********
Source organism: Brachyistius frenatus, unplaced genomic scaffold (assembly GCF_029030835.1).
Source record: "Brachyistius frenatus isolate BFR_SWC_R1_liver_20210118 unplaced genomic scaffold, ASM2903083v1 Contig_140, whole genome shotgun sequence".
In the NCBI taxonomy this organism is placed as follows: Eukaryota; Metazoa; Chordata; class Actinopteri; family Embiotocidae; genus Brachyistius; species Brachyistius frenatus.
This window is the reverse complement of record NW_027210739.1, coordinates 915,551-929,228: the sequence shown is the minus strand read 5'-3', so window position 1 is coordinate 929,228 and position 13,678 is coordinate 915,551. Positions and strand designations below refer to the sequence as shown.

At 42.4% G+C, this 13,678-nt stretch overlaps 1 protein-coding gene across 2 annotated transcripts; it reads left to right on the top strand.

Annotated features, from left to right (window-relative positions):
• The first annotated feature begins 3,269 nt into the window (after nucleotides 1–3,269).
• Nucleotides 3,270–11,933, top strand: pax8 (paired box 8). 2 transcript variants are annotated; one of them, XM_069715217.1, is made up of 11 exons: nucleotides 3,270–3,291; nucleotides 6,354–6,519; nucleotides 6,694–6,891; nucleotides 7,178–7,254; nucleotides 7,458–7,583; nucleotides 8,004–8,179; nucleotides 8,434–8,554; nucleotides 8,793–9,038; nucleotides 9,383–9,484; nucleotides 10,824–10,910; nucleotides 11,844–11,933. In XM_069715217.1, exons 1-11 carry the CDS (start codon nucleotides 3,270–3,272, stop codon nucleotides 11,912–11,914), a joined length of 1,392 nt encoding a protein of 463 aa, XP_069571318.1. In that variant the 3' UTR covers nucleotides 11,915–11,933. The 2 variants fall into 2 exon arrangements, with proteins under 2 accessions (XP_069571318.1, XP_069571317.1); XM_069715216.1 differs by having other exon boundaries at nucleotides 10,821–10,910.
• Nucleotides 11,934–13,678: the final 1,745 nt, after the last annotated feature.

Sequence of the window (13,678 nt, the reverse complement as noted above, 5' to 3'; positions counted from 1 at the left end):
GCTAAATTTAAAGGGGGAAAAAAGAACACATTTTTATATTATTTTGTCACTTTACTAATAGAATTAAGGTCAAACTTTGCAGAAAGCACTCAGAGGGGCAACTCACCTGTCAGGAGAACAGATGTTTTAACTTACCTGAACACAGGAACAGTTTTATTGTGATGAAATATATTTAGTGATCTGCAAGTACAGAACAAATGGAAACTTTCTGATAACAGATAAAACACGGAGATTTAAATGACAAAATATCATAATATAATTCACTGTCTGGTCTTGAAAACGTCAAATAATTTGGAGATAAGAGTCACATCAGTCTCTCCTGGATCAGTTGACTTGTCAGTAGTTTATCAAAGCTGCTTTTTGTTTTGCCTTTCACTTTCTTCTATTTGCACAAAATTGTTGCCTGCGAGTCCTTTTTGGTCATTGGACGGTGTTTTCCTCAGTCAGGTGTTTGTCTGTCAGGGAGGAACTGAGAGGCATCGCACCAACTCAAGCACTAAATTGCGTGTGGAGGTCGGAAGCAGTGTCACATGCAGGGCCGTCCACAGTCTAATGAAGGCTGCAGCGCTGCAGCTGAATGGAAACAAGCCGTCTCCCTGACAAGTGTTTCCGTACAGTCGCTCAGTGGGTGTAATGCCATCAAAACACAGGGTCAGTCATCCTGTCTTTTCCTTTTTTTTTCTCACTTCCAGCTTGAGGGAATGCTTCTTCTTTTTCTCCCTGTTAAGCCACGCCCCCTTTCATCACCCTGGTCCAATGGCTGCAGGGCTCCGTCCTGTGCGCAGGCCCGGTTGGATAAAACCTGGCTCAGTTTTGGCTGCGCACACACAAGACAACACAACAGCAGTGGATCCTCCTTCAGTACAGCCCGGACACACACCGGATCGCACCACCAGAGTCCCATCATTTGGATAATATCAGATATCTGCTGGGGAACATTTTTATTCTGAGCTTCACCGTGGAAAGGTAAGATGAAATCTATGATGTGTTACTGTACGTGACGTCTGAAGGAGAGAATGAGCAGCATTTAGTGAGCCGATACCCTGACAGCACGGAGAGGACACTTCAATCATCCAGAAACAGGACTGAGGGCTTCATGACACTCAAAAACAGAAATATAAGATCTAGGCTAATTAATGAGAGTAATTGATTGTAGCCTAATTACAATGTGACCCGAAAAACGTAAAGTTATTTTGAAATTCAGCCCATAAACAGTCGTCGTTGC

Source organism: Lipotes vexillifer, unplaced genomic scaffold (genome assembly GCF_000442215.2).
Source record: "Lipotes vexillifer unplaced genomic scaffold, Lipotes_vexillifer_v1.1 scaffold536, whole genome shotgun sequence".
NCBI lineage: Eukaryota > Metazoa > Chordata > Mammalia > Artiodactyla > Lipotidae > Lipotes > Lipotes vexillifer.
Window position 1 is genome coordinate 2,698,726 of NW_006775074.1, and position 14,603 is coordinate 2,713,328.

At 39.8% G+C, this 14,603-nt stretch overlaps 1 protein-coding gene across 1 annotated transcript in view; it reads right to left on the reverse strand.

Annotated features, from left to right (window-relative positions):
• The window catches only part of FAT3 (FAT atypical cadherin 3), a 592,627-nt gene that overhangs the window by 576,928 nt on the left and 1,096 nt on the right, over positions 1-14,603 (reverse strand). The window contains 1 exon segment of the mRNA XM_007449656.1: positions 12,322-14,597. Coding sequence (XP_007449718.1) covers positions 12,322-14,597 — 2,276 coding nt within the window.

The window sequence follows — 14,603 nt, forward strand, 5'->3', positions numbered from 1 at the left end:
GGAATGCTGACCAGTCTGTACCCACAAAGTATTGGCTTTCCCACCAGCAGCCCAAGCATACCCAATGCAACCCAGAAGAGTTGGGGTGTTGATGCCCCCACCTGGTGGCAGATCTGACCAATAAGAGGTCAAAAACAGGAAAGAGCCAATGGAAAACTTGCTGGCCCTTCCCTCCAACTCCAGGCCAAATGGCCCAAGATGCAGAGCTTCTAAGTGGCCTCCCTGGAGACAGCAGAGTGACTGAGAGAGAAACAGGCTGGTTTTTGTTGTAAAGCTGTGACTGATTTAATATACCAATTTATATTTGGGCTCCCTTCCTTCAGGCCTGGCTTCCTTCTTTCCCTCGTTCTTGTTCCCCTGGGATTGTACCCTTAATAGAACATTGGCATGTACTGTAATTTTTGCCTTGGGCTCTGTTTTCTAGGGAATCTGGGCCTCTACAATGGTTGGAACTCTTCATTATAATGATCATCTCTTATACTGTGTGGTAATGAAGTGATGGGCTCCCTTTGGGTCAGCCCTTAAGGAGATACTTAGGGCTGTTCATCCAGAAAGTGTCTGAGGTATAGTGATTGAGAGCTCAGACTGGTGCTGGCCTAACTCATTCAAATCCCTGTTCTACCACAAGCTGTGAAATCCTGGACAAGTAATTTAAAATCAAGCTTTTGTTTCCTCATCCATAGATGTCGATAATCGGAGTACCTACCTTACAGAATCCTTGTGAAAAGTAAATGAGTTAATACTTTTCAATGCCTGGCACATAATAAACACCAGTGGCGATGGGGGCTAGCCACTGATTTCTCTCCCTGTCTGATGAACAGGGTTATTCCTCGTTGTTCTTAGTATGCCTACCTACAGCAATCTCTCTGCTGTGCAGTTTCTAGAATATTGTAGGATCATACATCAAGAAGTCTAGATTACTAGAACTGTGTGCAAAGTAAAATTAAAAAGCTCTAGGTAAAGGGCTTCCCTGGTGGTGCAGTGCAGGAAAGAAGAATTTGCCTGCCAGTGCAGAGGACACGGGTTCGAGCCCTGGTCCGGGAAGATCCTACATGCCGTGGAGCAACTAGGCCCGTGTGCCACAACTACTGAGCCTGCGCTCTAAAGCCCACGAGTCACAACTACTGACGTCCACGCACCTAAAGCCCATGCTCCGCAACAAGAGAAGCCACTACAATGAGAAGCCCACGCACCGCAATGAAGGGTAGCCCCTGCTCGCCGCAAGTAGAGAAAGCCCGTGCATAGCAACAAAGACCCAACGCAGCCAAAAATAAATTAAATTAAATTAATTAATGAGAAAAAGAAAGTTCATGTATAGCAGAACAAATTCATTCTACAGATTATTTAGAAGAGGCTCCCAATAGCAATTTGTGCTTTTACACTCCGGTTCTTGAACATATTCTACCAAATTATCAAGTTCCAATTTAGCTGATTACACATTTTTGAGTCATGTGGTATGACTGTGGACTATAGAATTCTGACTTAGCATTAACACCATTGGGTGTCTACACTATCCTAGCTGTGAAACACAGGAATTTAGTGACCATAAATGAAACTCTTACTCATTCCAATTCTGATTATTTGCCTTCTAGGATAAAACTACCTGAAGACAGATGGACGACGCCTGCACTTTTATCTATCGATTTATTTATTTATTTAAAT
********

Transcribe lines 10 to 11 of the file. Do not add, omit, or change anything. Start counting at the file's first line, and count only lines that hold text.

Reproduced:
Sequence of the window (13,678 nt, the reverse complement as noted above, 5' to 3'; positions counted from 1 at the left end):
GCTAAATTTAAAGGGGGAAAAAAGAACACATTTTTATATTATTTTGTCACTTTACTAATAGAATTAAGGTCAAACTTTGCAGAAAGCACTCAGAGGGGCAACTCACCTGTCAGGAGAACAGATGTTTTAACTTACCTGAACACAGGAACAGTTTTATTGTGATGAAATATATTTAGTGATCTGCAAGTACAGAACAAATGGAAACTTTCTGATAACAGATAAAACACGGAGATTTAAATGACAAAATATCATAATATAATTCACTGTCTGGTCTTGAAAACGTCAAATAATTTGGAGATAAGAGTCACATCAGTCTCTCCTGGATCAGTTGACTTGTCAGTAGTTTATCAAAGCTGCTTTTTGTTTTGCCTTTCACTTTCTTCTATTTGCACAAAATTGTTGCCTGCGAGTCCTTTTTGGTCATTGGACGGTGTTTTCCTCAGTCAGGTGTTTGTCTGTCAGGGAGGAACTGAGAGGCATCGCACCAACTCAAGCACTAAATTGCGTGTGGAGGTCGGAAGCAGTGTCACATGCAGGGCCGTCCACAGTCTAATGAAGGCTGCAGCGCTGCAGCTGAATGGAAACAAGCCGTCTCCCTGACAAGTGTTTCCGTACAGTCGCTCAGTGGGTGTAATGCCATCAAAACACAGGGTCAGTCATCCTGTCTTTTCCTTTTTTTTTCTCACTTCCAGCTTGAGGGAATGCTTCTTCTTTTTCTCCCTGTTAAGCCACGCCCCCTTTCATCACCCTGGTCCAATGGCTGCAGGGCTCCGTCCTGTGCGCAGGCCCGGTTGGATAAAACCTGGCTCAGTTTTGGCTGCGCACACACAAGACAACACAACAGCAGTGGATCCTCCTTCAGTACAGCCCGGACACACACCGGATCGCACCACCAGAGTCCCATCATTTGGATAATATCAGATATCTGCTGGGGAACATTTTTATTCTGAGCTTCACCGTGGAAAGGTAAGATGAAATCTATGATGTGTTACTGTACGTGACGTCTGAAGGAGAGAATGAGCAGCATTTAGTGAGCCGATACCCTGACAGCACGGAGAGGACACTTCAATCATCCAGAAACAGGACTGAGGGCTTCATGACACTCAAAAACAGAAATATAAGATCTAGGCTAATTAATGAGAGTAATTGATTGTAGCCTAATTACAATGTGACCCGAAAAACGTAAAGTTATTTTGAAATTCAGCCCATAAACAGTCGTCGTTGC